Wednesday, February 11, 2009

FEBRUARY - The tragedies of B.V.D.

I now feel it is acceptable for me to me to discuss the tragedies that the alpaca breeders faced in Andalucia. Ginny Cobb has written an extremely long and informative article that has been printed in the Alpaca World magazine, therefore I feel that I can now discuss it.

Not everyone will want to read this, but I would like to share my thoughts with those of you that do.

Alan and I as most of you know are alpaca novices, we do not pretend to know very much about these gorgeous, inquisitive animals, but we are learning all the time. The nightmare for us began in June last year, when our beautiful Black Dancer first became ill. She self aborted her cria, and sadly died, all in the space of two weeks. We were of course devastated and questioned our abilities to look after these beautiful animals. Over the last few months we have been told that when our animals, plus animals for Nigel and Ginny Cobb were brought over from England, an animal in the herd was probably carrying the disease B.V.D. This is no ones fault as in England alpacas do not need to be blood tested for this, they are however tested for other diseases.

In the last seven months Nigel and Ginny, David and Di, and Alan and myself have all lost animals. Between us there were five top quality breeding females, ten babies, five late abortions, plus the heartbreaking decisions we had to make to induce eight abortions. Our dear friends Mike and Linda, had thankfully healthy animals, but they suffered so much stress as they saw what we were all going through, and fought to keep their animals and healthy as they possibly could.

B.V.D. stands for bovine viral diarrhoea. If an animal is suffering from B.V.D. it is susceptible to all other illnesses. During the dreadful months of the summer in 2008, blood tests were done on all the animals, and we were informed of which had shown positive for the antibodies. If this was a pregnant female, we then had to make the agonising decision as to terminate the pregnancy or not. I can only describe the affect on the unborn cria as being similar to a pregnant woman contracting rubella. If the unborn cria was infected it would become P.I. (persistently infectious). It would probably only live for a matter of weeks or months, but infect any other animal, in the herd, that had not got the positive antibodies. It was a fairly easy decision for Alan and I, and we chose to abort the unborn cria. We could not go through seeing an animal give birth, and then probably have to have the cria put to sleep, after blood tests a few weeks later.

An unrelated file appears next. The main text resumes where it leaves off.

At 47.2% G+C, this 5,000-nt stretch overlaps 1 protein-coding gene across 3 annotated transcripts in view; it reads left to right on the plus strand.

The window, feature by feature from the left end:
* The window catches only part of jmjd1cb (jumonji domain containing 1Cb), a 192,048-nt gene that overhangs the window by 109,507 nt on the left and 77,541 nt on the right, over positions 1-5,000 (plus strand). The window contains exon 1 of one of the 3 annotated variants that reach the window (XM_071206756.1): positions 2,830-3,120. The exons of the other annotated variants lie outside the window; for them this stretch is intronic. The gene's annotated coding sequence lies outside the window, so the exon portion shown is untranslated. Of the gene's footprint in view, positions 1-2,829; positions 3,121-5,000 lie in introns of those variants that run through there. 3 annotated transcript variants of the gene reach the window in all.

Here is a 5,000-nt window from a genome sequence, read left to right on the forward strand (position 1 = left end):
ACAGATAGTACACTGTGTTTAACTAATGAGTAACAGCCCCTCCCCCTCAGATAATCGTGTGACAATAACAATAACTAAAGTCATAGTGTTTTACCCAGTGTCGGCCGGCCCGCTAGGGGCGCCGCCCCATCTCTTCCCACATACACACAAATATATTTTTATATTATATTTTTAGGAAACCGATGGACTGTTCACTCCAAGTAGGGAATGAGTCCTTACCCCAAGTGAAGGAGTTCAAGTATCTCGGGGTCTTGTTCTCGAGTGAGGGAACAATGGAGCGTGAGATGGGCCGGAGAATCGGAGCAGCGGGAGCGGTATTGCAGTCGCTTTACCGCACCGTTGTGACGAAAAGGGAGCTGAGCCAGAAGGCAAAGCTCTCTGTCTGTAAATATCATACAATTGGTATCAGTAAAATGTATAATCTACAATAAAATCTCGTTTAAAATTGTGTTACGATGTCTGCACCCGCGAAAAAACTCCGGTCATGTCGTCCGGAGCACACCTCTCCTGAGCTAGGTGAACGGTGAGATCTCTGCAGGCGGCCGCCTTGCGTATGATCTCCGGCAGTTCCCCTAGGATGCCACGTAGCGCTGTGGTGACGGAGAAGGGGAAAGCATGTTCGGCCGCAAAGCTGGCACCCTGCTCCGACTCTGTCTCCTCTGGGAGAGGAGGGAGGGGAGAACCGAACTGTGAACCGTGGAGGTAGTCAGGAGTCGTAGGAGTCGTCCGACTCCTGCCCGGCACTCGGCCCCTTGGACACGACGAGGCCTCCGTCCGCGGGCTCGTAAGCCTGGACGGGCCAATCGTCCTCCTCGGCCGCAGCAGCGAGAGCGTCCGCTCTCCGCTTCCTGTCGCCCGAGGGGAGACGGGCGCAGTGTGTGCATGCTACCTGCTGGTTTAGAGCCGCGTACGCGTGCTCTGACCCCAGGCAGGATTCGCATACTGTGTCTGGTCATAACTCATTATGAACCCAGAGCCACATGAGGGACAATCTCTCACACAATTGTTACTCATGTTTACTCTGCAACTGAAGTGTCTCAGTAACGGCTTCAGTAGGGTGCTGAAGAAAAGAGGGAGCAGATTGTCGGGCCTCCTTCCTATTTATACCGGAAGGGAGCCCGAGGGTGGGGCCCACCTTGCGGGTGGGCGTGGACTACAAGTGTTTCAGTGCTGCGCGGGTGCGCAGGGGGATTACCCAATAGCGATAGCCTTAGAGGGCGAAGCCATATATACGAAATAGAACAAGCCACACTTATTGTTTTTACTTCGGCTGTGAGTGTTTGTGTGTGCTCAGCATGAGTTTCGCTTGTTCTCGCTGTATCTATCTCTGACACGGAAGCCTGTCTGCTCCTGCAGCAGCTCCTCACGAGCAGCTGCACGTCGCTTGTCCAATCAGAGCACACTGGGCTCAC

We really thought the new year was the end of our problems in Spain when tragedy struck again. Nigel and Ginny’s favourite alpaca Ella became ill, and died. Ella was the type of animal that would entice anyone to breed alpacas. She had been hand reared and followed you about, willing to be stroked and cuddled. Not only was she the friendliest alpaca I have known, but she was also the Spanish champion, winning the title of Supreme Champion of Spain, an all round stunning beautiful alpaca.

This was only two weeks ago, and her necropsy showed that she had died from pneumonia due to B.V.D. This has taken it’s toll so badly on us all, our friends and alpaca breeders here in Andalucia. We have all shared in others others grief and I do hope that Nigel and Ginny find the strength, from somewhere to go on. During our difficult times they have always been there for Alan and I, either on the end of the phone, or Nigel driving up to us at top speed, to support us. Such wonderful friends!

Now the plans are being made for the return of our alpacas. No doubt our vet will be called out on many unnecessary visits, but I am sure he will understand. I have decided to include about the B.V.D in my blog to now, to try and help us move forward from here. I hope and pray all our alpaca owner friends have a wonderful year, from now on.

Our beautiful Black Dancer
Our gorgeous little Basil

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